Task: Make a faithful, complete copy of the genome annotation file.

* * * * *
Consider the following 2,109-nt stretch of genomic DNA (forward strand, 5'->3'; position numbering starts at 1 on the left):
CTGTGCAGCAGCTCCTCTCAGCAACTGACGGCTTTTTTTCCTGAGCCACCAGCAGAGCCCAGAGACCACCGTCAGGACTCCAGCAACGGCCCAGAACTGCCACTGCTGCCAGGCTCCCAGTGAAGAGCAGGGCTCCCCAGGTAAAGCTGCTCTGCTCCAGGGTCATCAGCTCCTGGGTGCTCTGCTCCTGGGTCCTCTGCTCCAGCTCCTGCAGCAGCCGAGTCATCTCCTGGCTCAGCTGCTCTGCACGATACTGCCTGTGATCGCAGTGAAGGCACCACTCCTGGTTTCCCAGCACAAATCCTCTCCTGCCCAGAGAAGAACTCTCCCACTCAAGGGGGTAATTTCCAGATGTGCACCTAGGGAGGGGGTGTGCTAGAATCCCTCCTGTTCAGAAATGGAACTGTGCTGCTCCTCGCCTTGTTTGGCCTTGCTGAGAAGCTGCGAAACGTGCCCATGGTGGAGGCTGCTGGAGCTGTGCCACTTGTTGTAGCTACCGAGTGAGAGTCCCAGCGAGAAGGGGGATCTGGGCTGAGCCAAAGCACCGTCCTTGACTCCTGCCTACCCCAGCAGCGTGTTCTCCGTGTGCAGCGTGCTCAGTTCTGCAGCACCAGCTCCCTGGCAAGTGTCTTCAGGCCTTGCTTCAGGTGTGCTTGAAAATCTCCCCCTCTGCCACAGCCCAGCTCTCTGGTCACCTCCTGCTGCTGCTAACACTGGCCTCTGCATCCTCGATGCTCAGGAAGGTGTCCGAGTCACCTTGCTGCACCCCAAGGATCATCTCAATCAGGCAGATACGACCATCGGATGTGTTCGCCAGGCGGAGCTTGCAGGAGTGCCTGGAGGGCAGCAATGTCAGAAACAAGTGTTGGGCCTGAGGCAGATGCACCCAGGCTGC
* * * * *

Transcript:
Consider the following 2,109-nt stretch of genomic DNA (forward strand, 5'->3'; position numbering starts at 1 on the left):
CTGTGCAGCAGCTCCTCTCAGCAACTGACGGCTTTTTTTCCTGAGCCACCAGCAGAGCCCAGAGACCACCGTCAGGACTCCAGCAACGGCCCAGAACTGCCACTGCTGCCAGGCTCCCAGTGAAGAGCAGGGCTCCCCAGGTAAAGCTGCTCTGCTCCAGGGTCATCAGCTCCTGGGTGCTCTGCTCCTGGGTCCTCTGCTCCAGCTCCTGCAGCAGCCGAGTCATCTCCTGGCTCAGCTGCTCTGCACGATACTGCCTGTGATCGCAGTGAAGGCACCACTCCTGGTTTCCCAGCACAAATCCTCTCCTGCCCAGAGAAGAACTCTCCCACTCAAGGGGGTAATTTCCAGATGTGCACCTAGGGAGGGGGTGTGCTAGAATCCCTCCTGTTCAGAAATGGAACTGTGCTGCTCCTCGCCTTGTTTGGCCTTGCTGAGAAGCTGCGAAACGTGCCCATGGTGGAGGCTGCTGGAGCTGTGCCACTTGTTGTAGCTACCGAGTGAGAGTCCCAGCGAGAAGGGGGATCTGGGCTGAGCCAAAGCACCGTCCTTGACTCCTGCCTACCCCAGCAGCGTGTTCTCCGTGTGCAGCGTGCTCAGTTCTGCAGCACCAGCTCCCTGGCAAGTGTCTTCAGGCCTTGCTTCAGGTGTGCTTGAAAATCTCCCCCTCTGCCACAGCCCAGCTCTCTGGTCACCTCCTGCTGCTGCTAACACTGGCCTCTGCATCCTCGATGCTCAGGAAGGTGTCCGAGTCACCTTGCTGCACCCCAAGGATCATCTCAATCAGGCAGATACGACCATCGGATGTGTTCGCCAGGCGGAGCTTGCAGGAGTGCCTGGAGGGCAGCAATGTCAGAAACAAGTGTTGGGCCTGAGGCAGATGCACCCAGGCTGC